After eight months, several hundred games, controversy and arguments galore and some superbly exciting hockey, the EIHL season came to a close on Sunday with the presentation of the EIHL playoff trophy (in case you missed it, by the way, Coventry won it).
Focus now moves to the Great Britain team and their efforts in the World Championships in Eindhoven…and of course Chasing Dragons will be following that chase before it too, goes off on a summer break.
First of all, though, it’s time to bring the curtain down on the EIHL season with the season review. Today, the Gardiner Conference…tomorrow, the Erhardt Conference. Let’s take the teams one by one.
BRAEHEAD CLAN – WINNING WHILE LOSING
“.t’s not your fault,.
Oh, it’s not that you should care.
I just wanted you to know”
AWOLNATION: “Not Your Fault”
The Clan had everything in place this season for it to be a truly famous one. An excellent team, a passionate fanbase, and an organisation ready to take the step to title winners. And for most of the season, it looked like this could be a true dream season for the Clan, as they bulldozed through all comers and took a commanding lead at the top of the EIHL table. Then, slowly, they began to lose it, as losses against their title rivals, discipline problems to key players and the odd slightly-less-than-optimal performance in the second half of the season saw Sheffield overtake them in the league standings, a quarter-final exit in the Challenge Cup and a heartbreaking shock loss to Hull in the playoff quarter-finals. However, the Clan can’t be too disappointed. In five years they’ve gone from expansion franchise to 3,000+ attendances on a regular basis, sellouts aplenty and representing the Elite League in the Champions Hockey League, as well as unquestionably being the powerhouses of the Gardiner Conference. The Clan are here to stay, and there could well be more success ahead in the coming seasons, particularly with Coach Of the Year Ryan Finnerty signed up for another two years.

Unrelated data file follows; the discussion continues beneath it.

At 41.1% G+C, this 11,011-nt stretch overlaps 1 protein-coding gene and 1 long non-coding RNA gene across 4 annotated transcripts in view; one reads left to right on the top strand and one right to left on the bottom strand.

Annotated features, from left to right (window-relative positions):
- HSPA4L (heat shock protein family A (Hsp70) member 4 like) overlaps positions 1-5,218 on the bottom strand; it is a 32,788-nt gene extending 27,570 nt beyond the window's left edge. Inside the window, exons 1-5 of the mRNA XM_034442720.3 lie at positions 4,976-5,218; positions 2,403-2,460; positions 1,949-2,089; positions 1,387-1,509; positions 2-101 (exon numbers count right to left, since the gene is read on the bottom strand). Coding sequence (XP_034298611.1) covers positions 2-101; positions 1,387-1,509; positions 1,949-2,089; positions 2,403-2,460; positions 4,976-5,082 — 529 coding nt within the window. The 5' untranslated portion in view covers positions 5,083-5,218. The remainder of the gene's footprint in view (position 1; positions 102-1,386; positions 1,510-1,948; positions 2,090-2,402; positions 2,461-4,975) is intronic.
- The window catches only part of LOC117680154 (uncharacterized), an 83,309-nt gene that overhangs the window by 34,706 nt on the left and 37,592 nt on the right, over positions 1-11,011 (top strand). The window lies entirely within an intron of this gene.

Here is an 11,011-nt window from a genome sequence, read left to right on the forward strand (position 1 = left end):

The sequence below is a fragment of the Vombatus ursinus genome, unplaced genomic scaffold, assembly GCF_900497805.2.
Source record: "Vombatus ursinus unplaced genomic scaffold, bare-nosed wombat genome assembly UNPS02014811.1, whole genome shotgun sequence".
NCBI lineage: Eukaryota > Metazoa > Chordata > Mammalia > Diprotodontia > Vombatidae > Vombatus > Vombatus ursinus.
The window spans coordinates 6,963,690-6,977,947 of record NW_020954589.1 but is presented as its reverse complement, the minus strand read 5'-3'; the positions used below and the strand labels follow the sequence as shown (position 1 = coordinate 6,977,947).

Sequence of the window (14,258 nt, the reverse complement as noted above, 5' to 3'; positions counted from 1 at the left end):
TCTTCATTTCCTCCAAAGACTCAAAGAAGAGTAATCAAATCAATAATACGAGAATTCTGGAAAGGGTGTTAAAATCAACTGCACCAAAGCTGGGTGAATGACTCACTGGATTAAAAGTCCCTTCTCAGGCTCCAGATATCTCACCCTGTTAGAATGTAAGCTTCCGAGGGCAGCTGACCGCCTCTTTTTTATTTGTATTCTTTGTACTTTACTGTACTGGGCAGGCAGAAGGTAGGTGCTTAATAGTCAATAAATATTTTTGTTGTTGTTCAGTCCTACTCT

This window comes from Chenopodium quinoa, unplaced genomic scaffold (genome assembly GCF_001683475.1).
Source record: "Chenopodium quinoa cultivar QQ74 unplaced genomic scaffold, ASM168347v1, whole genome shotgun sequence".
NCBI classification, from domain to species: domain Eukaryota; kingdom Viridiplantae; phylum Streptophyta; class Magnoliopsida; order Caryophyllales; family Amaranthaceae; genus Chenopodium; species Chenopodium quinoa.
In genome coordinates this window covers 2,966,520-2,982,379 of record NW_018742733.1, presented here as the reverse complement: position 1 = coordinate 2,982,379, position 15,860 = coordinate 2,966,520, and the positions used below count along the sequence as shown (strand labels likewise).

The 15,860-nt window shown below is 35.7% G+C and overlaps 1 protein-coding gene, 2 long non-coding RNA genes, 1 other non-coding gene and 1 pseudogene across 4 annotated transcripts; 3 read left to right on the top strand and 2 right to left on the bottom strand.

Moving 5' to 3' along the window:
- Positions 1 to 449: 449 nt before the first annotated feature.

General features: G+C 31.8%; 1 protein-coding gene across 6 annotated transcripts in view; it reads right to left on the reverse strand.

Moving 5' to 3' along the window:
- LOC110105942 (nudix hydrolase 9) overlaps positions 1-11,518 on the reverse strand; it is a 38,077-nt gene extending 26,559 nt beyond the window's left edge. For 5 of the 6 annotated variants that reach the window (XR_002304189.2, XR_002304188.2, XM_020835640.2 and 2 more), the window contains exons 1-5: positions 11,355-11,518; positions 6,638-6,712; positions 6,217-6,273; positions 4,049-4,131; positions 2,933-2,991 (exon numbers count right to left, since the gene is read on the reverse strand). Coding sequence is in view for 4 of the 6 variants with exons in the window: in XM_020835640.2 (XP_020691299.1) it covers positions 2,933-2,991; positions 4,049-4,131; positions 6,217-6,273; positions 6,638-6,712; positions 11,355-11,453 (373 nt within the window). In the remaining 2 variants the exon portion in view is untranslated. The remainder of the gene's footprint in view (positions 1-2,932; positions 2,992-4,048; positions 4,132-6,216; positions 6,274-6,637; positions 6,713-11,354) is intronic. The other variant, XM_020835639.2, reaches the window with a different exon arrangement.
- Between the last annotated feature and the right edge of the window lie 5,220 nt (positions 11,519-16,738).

FIFE FLYERS – ONE STEP CLOSER
“I wanna walk up the side of the mountain
I wanna walk down the other side of the mountain…”
Granddaddy: “Nature Anthem”
Fife Flyers could be on the verge of something akin to what’s been achieved in Braehead. This season, once again under the careful stewardship of Todd Dutiaume and Danny Stewart, they’ve had a season that flirted with doing potentially great things but fell just short of ever really giving the “big boys” of the EIHL trouble. That’s not the fault of the team or the coaches, both of whom probably performed about to the expectations most in Kirkcaldy would expect from them. The question is, as UK hockey people like Dave Simms have already mentioned on Twitter to widespread agreement from Flyers fans, is that they could do more if the purse strings were loosened a little.
Certainly the foundations are there, with the fans regularly packing the FIA despite their team not really being in serious trophy contention this season. The question this offseason will be…is perennially finishing in the lower reaches of the playoffs and 2nd/3rd in the Conference enough, or do the Fife owners, having seen the rise of Braehead, want to commit to pushing their team over the mountain and into line with the big-budget EIHL teams?
HULL STINGRAYS – THE PLUCKY UNDERDOGS
“And when you decked me
You left me knocked out on the floor
I came to bloodied up, but you weren’t around
I picked my teeth off the ground like they’d been there before”
Alkaline Trio: “Bloodied Up”
It’s been another season where the Stingrays have teased their fans, and gone from sublime to ridiculous and back again. Not expect to have much of a impact on the season as a whole as they adjusted under rookie coach Omar Pacha, the Jellyfish have instead come together as a group of young players full of speed and energy, proving that the fearlessness of youth can take you a long way.